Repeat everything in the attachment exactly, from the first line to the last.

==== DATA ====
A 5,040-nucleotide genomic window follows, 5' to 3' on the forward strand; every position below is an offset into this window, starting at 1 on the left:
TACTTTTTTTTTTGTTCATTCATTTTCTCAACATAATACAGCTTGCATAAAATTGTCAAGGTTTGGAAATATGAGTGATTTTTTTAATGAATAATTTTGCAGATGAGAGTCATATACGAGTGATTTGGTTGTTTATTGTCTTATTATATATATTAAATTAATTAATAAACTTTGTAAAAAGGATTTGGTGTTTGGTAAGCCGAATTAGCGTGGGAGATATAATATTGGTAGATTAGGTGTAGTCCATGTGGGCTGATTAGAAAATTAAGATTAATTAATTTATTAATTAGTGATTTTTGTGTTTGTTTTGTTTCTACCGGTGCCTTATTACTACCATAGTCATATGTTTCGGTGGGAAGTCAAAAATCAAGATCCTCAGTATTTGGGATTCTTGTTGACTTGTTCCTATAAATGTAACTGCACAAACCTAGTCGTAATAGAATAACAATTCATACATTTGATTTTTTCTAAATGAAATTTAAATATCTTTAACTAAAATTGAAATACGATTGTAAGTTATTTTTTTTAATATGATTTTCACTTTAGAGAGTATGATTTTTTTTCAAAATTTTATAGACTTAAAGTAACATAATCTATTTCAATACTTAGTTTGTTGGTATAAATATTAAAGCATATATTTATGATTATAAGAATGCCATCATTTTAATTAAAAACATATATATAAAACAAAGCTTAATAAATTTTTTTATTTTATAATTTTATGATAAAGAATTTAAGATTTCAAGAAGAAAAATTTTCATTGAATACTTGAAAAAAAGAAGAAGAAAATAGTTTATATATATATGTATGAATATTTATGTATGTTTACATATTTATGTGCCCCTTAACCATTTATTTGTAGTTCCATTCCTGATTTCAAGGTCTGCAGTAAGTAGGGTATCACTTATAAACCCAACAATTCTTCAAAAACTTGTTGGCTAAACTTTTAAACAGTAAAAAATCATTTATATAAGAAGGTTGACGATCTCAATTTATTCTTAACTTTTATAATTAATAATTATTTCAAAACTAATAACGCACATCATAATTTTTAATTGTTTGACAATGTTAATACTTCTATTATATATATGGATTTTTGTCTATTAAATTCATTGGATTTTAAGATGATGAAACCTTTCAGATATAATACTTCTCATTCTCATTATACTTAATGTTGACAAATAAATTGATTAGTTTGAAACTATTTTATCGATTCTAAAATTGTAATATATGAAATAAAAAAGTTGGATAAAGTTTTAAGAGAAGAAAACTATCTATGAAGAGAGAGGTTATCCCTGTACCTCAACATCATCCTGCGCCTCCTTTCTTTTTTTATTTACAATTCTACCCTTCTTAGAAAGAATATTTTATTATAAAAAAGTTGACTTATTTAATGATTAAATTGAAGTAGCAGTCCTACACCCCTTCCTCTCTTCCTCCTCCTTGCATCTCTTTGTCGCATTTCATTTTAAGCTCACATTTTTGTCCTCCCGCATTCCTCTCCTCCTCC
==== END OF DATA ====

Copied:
A 5,040-nucleotide genomic window follows, 5' to 3' on the forward strand; every position below is an offset into this window, starting at 1 on the left:
TACTTTTTTTTTTGTTCATTCATTTTCTCAACATAATACAGCTTGCATAAAATTGTCAAGGTTTGGAAATATGAGTGATTTTTTTAATGAATAATTTTGCAGATGAGAGTCATATACGAGTGATTTGGTTGTTTATTGTCTTATTATATATATTAAATTAATTAATAAACTTTGTAAAAAGGATTTGGTGTTTGGTAAGCCGAATTAGCGTGGGAGATATAATATTGGTAGATTAGGTGTAGTCCATGTGGGCTGATTAGAAAATTAAGATTAATTAATTTATTAATTAGTGATTTTTGTGTTTGTTTTGTTTCTACCGGTGCCTTATTACTACCATAGTCATATGTTTCGGTGGGAAGTCAAAAATCAAGATCCTCAGTATTTGGGATTCTTGTTGACTTGTTCCTATAAATGTAACTGCACAAACCTAGTCGTAATAGAATAACAATTCATACATTTGATTTTTTCTAAATGAAATTTAAATATCTTTAACTAAAATTGAAATACGATTGTAAGTTATTTTTTTTAATATGATTTTCACTTTAGAGAGTATGATTTTTTTTCAAAATTTTATAGACTTAAAGTAACATAATCTATTTCAATACTTAGTTTGTTGGTATAAATATTAAAGCATATATTTATGATTATAAGAATGCCATCATTTTAATTAAAAACATATATATAAAACAAAGCTTAATAAATTTTTTTATTTTATAATTTTATGATAAAGAATTTAAGATTTCAAGAAGAAAAATTTTCATTGAATACTTGAAAAAAAGAAGAAGAAAATAGTTTATATATATATGTATGAATATTTATGTATGTTTACATATTTATGTGCCCCTTAACCATTTATTTGTAGTTCCATTCCTGATTTCAAGGTCTGCAGTAAGTAGGGTATCACTTATAAACCCAACAATTCTTCAAAAACTTGTTGGCTAAACTTTTAAACAGTAAAAAATCATTTATATAAGAAGGTTGACGATCTCAATTTATTCTTAACTTTTATAATTAATAATTATTTCAAAACTAATAACGCACATCATAATTTTTAATTGTTTGACAATGTTAATACTTCTATTATATATATGGATTTTTGTCTATTAAATTCATTGGATTTTAAGATGATGAAACCTTTCAGATATAATACTTCTCATTCTCATTATACTTAATGTTGACAAATAAATTGATTAGTTTGAAACTATTTTATCGATTCTAAAATTGTAATATATGAAATAAAAAAGTTGGATAAAGTTTTAAGAGAAGAAAACTATCTATGAAGAGAGAGGTTATCCCTGTACCTCAACATCATCCTGCGCCTCCTTTCTTTTTTTATTTACAATTCTACCCTTCTTAGAAAGAATATTTTATTATAAAAAAGTTGACTTATTTAATGATTAAATTGAAGTAGCAGTCCTACACCCCTTCCTCTCTTCCTCCTCCTTGCATCTCTTTGTCGCATTTCATTTTAAGCTCACATTTTTGTCCTCCCGCATTCCTCTCCTCCTCC